I’ve always been drawn to “dark” novels and films–horror, sci-fi, and extreme realism. As readers, we gain a lot from these bleak worlds. Samara Morgan, the vengeful ghost/demon in the horror story THE RING helps us understand the brutal possibilities of the mother/daughter relationship. Serena Joy’s callous upholding of religious and gender norms in The Handmaid’s Tale reveals white women’s complicity in historical oppression. The devastating realist trauma represented in Stone Butch Blues brings home the violence experienced by gender queer people. As a nonbinary person brought up as a girl, I’ve experienced violence based on gender identity and sexuality, and I needed these dark tales as catharsis, recognition and articulation. It has always been a relief to me to see violence I’ve experienced told back to me as stories. Why is this the case? Because these bleak tales offer frameworks of recognition from places that sometimes haven’t been recognised before. They provide us a language of trauma, and also languages of responsibility and accountability–once we have these languages, we can recognise and speak to each other, we can speak back to power. These stories provide ways to call for justice, through the frameworks of revenge, tragedy and revolution.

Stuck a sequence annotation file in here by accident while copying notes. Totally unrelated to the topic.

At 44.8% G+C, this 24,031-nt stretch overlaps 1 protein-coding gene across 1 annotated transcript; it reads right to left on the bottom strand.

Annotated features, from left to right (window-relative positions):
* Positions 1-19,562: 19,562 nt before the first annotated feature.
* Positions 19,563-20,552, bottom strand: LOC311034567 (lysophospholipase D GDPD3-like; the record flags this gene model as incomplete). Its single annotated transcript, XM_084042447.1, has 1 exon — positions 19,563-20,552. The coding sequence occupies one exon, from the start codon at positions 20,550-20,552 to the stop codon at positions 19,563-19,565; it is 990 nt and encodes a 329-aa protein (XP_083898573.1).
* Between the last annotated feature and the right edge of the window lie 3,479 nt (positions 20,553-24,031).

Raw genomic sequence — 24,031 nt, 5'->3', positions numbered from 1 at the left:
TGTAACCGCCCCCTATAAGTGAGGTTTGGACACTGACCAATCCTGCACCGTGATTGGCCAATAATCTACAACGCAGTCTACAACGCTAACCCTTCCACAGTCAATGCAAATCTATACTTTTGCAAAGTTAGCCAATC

In Breeder, the main character, Will, is nonbinary, trying to navigate a world that refuses any possibility of gender fluidity and, indeed, any lived experience outside that of being a productive cog within the Corporation. I wanted to explore this extreme world as a way to explore our current world–where we’re absolutely facing environmental collapse, hyper-capitalism and conservative backlash on reproductive freedom as well as LGBTQI rights. Through the character of Will, I wanted to explore what a young person at the intersections of these crisis might do. Will is at the bottom of the class order in the Corp; they are nonbinary, assigned AFAB, and they have no legacy Units. Structurally, everything is against them. I wanted to explore what moral choices a character might make in that situation–will they conform or will they rebel? Will they create alliances with other excluded people, or will they try to make the best of their difficult situation? In Breeder, I set up extreme versions of choices that I, and many LGBTQI people, have had to make throughout our lives. We might not always agree with the choices that Will makes, but hopefully people can empathise with why Will might make these choices. For me, as both a reader and a writer, it’s only in these extreme and bleak worlds that I see versions of my own experience reflected and so I will always seek them out!